We’ve just learned of a new venture seeking to simplify access to 3D printed bones: The ADAM Project.
This venture is led by Vlad Usov, who happens to be the founder and CEO of Kwambio, a company specializing in ceramic 3D printing. That company developed and produces several powerful 3D printers that can create high-quality ceramic objects. There are very few ceramic 3D printer options on the market, and Kwambio is one of them.
But now it seems their expertise in ceramics has been applied to another field entirely: healthcare.
The ADAM Project is an entirely separate company from Kwambio, but likely draws upon skills and staff from the first company, starting with the CEO, Usov. It’s based in the USA and already has a number of high power investors, including noted startup accelerator TechStars, as well as BioCT, a bioscience ecosystem; Applied Medical, who produce surgical devices; a venture capital firm; and finally Stanley Black & Decker.
What? I cannot determine a connection between power hand tools and a 3D printed bone service, but there you go.
The ADAM Project hopes to create a vast digital library of CT scans obtained from patients. These can then be 3D printed in a couple of different processes to produce highly functional substitutes for original tissue or bone. Currently they’re working on two materials: a “modified biopolymer” that is suitable for imitating bones and organ tissues; and a “bio-glass ceramic” that can efficiently bond with human bones.
Their goal seems to be to provide a reliable and powerful 3D printing service to the healthcare industry, specifically for bones, but later, it seems, actual replacement organs.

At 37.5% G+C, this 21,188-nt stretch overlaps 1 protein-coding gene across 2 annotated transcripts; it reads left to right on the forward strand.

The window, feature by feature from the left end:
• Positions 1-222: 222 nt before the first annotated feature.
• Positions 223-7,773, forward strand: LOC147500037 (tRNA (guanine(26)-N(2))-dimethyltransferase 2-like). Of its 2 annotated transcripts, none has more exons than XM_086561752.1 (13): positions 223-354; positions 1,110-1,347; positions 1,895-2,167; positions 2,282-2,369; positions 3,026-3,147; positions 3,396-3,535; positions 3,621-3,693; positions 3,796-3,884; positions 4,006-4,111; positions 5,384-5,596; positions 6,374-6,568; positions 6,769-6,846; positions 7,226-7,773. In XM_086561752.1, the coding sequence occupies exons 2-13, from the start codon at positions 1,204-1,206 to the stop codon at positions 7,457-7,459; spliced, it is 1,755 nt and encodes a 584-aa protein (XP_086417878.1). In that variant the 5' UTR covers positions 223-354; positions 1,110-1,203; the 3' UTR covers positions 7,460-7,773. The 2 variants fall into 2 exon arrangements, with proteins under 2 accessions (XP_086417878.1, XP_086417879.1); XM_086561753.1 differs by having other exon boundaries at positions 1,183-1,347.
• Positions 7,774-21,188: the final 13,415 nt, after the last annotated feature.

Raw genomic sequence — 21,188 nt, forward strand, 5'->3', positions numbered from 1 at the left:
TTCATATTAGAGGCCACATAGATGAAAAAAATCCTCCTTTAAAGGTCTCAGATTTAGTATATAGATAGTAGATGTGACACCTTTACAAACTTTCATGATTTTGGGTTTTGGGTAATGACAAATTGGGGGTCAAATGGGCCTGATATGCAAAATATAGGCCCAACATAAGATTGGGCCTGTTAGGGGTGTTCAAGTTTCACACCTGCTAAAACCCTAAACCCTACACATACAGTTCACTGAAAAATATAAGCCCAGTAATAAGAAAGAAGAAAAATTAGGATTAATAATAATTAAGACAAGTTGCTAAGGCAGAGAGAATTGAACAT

The service will involve a 3D scanning component using a “digital platform” developed by the project, a cloud system to print bones, and a worldwide network of clinics certified to use the service.
The company launched in secret in mid-2018, and is now approaching the end of development for their scanning platform. By the end of this year they hope to have clinical trials underway and perhaps an actual surgery using their products.
If they’re successful they will attempt to raise additional investment funds early next year. I can imagine this could be a massive round, given the interest in and requirement for such services. Anyone can require replacement bones; it just takes a sudden accident and you could be a client of the ADAM Project.
Years ago when 3D print services emerged, they were all quite generic. “Send us the STL and we will print it” could have been the motto for almost any 3D print service. But since then services have gradually specialized into a number of different areas. Shapeways, for example, focused on consumer 3D printing. But the ADAM Project is much more focused on a very specific and likely profitable area: healthcare.
While the company launches with a bone service, and hopes to eventually print organs and tissue as well, it is very possible they could become the benefactor of virtually any new bioprinting development in the future, as their platform and network of clinics would be a big draw for any new technology hoping to enter the healthcare market.
We will be carefully watching their progress.
Via The ADAM Project